Figure 1.
Ciliary body tumor of the left
eye.

Ciliary body tumor of the left eye.

Figure 2.
B-scan appearance of a cystic
vitreous mass of the left eye.

B-scan appearance of a cystic vitreous mass of the left eye.

The clinical features of both tumors on initial visit were highly suggestive of medulloepithelioma. The left eye tumor was treated with a 125iodine plaque (52 Gy at the apex), with an initial good response. Relapse occurred 1 year later at the margin of the previously treated area and a second 125iodine plaque was used (56.8 Gy at the apex ).

The lesion regressed, and the scar has remained inactive for 6 years, with the patient having a visual acuity of 20/20 OU after surgery on a radiation-induced cataract.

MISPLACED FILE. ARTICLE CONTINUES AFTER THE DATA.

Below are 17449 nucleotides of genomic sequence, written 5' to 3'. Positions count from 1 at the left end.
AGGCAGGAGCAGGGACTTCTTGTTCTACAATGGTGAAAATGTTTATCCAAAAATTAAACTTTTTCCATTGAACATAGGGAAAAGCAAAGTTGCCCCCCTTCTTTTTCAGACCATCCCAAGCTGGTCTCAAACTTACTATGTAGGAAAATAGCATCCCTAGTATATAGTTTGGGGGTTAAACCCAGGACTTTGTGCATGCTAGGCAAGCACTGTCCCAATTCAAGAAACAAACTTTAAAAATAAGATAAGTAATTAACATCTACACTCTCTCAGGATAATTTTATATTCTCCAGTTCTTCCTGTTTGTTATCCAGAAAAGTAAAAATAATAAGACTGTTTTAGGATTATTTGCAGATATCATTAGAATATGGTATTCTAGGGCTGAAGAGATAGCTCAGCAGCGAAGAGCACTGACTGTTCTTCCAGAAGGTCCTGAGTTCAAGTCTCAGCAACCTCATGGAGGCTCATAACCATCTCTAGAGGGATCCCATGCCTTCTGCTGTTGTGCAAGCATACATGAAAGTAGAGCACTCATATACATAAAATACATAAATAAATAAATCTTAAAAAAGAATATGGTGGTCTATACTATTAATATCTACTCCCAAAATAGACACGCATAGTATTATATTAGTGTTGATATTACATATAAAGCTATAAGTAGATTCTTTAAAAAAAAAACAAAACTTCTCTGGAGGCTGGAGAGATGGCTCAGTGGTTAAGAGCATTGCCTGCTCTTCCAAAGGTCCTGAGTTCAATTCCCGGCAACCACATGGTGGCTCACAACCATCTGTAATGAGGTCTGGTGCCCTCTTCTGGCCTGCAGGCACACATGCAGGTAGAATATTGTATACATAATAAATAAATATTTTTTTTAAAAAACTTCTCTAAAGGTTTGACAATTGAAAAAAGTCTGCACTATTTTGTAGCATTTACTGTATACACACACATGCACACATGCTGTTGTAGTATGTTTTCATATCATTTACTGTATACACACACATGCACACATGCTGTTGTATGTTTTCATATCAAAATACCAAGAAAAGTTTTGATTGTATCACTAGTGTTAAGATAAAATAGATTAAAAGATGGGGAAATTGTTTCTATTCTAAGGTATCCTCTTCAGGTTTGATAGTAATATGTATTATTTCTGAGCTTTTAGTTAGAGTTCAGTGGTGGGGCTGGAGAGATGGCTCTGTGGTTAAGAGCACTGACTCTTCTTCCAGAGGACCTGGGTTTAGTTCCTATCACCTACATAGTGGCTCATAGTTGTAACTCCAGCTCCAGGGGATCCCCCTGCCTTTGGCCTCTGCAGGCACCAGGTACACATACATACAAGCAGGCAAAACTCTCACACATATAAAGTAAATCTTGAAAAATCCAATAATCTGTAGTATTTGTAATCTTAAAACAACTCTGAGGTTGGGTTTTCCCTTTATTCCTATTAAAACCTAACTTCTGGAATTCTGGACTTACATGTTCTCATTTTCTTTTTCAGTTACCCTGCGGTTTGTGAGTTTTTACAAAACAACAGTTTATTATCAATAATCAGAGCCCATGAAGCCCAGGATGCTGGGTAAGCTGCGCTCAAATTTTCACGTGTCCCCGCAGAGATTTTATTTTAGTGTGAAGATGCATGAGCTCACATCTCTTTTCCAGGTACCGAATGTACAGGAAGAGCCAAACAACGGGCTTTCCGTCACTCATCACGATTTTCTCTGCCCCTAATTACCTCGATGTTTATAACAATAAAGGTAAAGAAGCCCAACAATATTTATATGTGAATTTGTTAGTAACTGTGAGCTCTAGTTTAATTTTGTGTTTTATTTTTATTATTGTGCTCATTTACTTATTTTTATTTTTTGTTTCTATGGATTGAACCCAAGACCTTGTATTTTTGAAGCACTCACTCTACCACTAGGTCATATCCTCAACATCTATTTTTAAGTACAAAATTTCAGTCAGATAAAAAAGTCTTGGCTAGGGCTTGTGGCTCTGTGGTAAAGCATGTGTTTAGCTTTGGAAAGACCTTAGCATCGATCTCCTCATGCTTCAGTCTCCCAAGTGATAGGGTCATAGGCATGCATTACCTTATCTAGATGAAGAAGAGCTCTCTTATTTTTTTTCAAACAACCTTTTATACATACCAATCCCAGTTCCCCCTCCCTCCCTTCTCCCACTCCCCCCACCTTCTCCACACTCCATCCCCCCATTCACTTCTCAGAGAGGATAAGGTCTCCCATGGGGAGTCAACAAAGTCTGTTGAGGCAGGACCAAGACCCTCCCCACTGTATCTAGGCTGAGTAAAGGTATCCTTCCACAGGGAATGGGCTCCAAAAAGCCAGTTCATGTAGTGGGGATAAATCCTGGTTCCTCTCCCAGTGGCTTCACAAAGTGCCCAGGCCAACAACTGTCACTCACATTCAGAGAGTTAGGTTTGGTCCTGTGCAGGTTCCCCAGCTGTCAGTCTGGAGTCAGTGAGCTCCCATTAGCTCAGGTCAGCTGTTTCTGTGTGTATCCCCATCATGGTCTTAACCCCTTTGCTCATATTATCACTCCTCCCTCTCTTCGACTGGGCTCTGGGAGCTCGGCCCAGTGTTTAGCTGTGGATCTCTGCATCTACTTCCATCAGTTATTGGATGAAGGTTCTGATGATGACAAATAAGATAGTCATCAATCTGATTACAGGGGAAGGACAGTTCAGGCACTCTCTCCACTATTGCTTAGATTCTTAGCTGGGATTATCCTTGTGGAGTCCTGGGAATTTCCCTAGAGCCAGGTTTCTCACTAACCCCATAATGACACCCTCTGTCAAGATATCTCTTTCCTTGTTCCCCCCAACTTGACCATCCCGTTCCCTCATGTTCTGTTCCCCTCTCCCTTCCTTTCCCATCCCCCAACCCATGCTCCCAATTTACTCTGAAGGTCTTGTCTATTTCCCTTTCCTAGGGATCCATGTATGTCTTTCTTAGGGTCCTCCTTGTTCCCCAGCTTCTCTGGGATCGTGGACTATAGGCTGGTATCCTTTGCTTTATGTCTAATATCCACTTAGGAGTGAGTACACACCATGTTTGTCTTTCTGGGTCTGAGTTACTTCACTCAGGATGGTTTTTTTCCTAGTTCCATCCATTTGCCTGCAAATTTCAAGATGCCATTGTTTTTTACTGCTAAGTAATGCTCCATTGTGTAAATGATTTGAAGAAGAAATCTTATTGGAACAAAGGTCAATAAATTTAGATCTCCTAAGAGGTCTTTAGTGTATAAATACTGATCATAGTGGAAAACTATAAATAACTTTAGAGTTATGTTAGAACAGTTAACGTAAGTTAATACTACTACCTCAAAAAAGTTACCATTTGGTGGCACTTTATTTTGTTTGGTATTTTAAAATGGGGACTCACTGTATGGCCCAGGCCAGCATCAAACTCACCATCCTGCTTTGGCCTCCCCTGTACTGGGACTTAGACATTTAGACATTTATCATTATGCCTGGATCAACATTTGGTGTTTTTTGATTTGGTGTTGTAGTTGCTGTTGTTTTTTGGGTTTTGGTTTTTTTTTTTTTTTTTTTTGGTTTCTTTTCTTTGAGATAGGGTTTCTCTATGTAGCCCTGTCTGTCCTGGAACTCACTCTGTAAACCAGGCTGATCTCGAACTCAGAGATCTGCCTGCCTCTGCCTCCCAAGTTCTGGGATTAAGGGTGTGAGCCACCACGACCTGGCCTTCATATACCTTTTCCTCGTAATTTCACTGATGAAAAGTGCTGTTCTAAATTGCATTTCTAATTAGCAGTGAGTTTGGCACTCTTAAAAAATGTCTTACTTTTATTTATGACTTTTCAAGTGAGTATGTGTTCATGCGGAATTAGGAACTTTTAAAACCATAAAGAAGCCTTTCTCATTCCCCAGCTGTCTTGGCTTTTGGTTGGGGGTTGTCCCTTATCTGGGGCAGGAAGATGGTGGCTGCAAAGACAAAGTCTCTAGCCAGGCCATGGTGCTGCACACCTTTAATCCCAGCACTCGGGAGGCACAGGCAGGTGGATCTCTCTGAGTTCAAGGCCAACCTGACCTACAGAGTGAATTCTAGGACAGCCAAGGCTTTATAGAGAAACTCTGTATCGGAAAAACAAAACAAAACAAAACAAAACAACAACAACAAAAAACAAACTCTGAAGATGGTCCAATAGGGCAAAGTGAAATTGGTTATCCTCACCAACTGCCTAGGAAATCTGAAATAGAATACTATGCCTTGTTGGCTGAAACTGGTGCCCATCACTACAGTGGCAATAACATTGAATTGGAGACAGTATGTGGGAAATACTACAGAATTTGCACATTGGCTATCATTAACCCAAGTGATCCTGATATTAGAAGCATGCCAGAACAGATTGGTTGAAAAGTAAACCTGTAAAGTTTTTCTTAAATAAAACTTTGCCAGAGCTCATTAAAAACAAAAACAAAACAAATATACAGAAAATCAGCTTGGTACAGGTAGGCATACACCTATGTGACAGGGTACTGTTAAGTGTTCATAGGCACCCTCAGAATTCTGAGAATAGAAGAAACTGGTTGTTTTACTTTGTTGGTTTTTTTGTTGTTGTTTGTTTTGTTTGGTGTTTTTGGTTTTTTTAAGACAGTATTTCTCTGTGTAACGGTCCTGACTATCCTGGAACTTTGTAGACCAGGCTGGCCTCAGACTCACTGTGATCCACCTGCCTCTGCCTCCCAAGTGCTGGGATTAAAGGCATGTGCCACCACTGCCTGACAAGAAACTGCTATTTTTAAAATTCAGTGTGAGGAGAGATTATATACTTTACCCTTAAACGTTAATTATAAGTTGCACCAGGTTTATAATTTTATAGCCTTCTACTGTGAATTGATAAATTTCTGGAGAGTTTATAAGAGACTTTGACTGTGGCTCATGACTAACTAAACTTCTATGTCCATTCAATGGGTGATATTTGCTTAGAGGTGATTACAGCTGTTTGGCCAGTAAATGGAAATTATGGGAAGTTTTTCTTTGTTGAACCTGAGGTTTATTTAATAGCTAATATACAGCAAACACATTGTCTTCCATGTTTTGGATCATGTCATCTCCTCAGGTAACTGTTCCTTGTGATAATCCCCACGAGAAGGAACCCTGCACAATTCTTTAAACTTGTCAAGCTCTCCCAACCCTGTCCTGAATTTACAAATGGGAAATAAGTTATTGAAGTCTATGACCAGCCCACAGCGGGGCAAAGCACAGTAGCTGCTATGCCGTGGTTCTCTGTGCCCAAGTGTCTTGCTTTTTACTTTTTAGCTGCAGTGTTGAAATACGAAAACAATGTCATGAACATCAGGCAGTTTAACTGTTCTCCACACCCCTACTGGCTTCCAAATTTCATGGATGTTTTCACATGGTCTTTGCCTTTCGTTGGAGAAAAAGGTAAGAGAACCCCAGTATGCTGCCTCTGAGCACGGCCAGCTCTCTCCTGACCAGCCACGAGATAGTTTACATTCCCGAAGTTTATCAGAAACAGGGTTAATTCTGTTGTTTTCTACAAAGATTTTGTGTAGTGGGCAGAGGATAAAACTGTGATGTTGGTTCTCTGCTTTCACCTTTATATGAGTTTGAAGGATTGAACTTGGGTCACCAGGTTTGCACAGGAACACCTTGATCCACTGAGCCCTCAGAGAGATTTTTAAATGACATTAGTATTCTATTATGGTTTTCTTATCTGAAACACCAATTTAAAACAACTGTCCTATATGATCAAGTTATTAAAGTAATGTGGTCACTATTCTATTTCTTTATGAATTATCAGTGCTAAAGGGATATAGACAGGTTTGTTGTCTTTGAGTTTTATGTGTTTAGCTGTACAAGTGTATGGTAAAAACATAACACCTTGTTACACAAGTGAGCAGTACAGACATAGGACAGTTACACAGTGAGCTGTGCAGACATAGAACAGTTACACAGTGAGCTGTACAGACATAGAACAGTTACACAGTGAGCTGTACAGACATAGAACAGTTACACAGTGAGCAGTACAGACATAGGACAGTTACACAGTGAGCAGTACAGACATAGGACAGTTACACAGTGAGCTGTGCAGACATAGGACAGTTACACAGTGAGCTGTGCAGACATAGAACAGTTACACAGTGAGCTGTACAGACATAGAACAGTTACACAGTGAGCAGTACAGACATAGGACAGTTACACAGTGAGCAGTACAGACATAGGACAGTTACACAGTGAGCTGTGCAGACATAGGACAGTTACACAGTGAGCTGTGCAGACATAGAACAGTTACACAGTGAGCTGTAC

The right eye was finally enucleated after several attempts to treat the residual lesion and neovascular glaucoma. Histological analysis of the right eye confirmed the previous diagnosis of a teratoid malignant medulloepithelioma of the ciliary body with scleral invasion. (Figure 3 and Figure 4).

Figure 3.
A, Features of transcleral extraocular
extension (hematoxylin-eosin–safran, original magnification ×25).
B, Heteroplastic neural tissue with ganglion-like cells (hematoxylin-eosin-safran,
original magnification ×400).

A, Features of transcleral extraocular extension (hematoxylin-eosin–safran, original magnification ×25). B, Heteroplastic neural tissue with ganglion-like cells (hematoxylin-eosin-safran, original magnification ×400).

Figure 4.
A, Areas resembling retinoblastoma